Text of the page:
ByMark Newton, writer at
Movie Pilot Associate Editor. Email: [email protected]
Mark Newton

As a cynic, sceptic and disbeliever of all things supernatural, I'm usually not particularly perturbed by apparently 'creepy' videos which wash-up on the internet. I mean, usually they're just grease on a camera lens, a dude in a ape-suit or something equally benign. However, I have to say, this latest one of a blinking mummified girl in Italy did send a slight chill down my spine.

The Blinking Mummy

First, some background. Back in 1599, the monks of Capuchin in Palermo, Italy decided it might be fun and holy to mummify the remains of their brothers. Eventually, the villagers around the monastery also got in on the action and started to embalm the dead and intern them in catacombs. Indeed, the tradition only ended in 1920, once space in the burial chambers had filled up.

One of the last bodies to undergo the process was that of Rosalia Lombardo, an unfortunate 2 year old girl who died of pneumonia. Her body is one of the best preserved in the catacombs, but it also does something else which has garnered a lot of attention. Rosalia Lombardo blinks. Take a look for yourself in the video below:

What Is Causing This?

Of course, as is customary with anything slightly creepy, there is a supernatural explanation. Some have claimed the blinking illustrates the spirit of Rosalia is attempting to free herself from her mortal remains, but she is unable because she is so well preserved.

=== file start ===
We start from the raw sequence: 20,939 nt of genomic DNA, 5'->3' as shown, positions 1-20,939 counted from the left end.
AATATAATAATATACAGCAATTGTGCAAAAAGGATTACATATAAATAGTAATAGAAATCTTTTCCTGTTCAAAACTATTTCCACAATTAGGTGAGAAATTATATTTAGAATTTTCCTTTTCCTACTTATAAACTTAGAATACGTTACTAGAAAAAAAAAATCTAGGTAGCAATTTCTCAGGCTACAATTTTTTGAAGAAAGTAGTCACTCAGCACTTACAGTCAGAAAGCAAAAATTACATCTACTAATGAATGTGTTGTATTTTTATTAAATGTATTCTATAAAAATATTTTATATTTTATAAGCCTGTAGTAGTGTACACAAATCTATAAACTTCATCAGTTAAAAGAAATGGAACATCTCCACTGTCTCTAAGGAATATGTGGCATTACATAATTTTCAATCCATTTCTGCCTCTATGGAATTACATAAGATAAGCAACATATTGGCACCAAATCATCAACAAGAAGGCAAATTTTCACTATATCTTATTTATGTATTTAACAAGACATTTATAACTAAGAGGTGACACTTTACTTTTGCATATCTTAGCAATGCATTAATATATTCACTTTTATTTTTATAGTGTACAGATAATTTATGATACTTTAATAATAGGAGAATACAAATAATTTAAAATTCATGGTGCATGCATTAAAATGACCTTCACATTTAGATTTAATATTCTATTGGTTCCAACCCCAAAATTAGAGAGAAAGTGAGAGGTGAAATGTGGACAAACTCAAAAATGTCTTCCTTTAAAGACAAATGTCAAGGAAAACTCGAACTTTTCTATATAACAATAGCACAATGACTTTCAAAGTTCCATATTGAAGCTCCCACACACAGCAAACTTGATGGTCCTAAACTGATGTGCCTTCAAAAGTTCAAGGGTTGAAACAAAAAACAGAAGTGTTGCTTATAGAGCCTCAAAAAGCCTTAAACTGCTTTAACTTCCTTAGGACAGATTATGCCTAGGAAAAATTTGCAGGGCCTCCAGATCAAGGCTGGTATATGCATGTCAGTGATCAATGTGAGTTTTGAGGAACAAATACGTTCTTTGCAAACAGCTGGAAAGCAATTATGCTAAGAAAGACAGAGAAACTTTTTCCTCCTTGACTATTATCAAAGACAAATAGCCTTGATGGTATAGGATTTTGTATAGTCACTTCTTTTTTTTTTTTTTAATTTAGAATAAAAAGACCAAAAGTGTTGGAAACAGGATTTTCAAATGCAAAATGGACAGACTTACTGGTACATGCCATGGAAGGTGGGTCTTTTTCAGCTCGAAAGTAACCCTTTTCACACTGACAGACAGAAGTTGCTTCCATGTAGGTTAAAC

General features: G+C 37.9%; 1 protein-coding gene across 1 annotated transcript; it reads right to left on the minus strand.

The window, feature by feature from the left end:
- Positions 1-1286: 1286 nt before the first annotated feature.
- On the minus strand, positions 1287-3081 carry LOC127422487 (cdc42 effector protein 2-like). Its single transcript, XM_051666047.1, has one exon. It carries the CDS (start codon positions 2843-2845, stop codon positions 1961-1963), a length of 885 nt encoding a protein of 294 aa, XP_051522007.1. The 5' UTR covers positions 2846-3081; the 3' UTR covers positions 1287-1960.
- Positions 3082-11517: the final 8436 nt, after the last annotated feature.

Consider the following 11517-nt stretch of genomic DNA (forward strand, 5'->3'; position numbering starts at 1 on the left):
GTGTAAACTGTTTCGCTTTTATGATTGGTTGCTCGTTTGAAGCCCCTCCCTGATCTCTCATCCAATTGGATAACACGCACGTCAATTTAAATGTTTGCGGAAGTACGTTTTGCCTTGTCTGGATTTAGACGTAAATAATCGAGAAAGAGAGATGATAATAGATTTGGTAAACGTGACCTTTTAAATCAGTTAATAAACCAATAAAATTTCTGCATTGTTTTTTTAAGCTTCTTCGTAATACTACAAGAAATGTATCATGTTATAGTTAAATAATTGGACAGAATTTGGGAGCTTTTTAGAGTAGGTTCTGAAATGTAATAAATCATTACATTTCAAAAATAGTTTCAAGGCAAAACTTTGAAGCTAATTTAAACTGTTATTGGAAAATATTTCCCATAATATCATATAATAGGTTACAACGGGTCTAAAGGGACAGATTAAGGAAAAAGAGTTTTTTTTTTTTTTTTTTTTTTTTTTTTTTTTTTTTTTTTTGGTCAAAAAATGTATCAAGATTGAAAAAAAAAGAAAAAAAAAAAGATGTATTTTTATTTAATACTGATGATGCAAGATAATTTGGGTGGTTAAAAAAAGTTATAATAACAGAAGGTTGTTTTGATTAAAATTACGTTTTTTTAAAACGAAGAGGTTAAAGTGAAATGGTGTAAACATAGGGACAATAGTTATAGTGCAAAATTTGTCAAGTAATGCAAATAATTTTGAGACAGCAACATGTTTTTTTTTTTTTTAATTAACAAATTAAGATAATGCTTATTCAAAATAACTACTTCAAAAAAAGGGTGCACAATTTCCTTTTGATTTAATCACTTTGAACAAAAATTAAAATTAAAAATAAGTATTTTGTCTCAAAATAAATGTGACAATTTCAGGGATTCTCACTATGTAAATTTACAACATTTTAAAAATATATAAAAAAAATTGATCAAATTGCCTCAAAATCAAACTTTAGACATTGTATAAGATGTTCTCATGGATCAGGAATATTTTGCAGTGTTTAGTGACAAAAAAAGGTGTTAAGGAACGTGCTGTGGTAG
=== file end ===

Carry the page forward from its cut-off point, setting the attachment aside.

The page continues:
Alternatively, there are several scientific explanations. The video description itself claims experts have suggested the blinking is due to a change of temperature in the room throughout the day, but there is another, even less creepy explanation. It's all about light.

According to Dario Piombino-Mascali, the curator of the Capuchin Catacombs, the phenomenon only started to occur once Rosalia had been moved into her current position. The fact it happens over the length of the day at exactly the same intervals also adds some credence to this explanation. Piombino-Mascali explained:

It's an optical illusion produced by the light that filters through the side windows, which during the day is subject to change. [Her eyelids] are not completely closed, and indeed they have never been.

So there you have it. There was a scientific explanation, which means I might actually be able to sleep tonight after all.


Which explanation do you believe?

Source: io9


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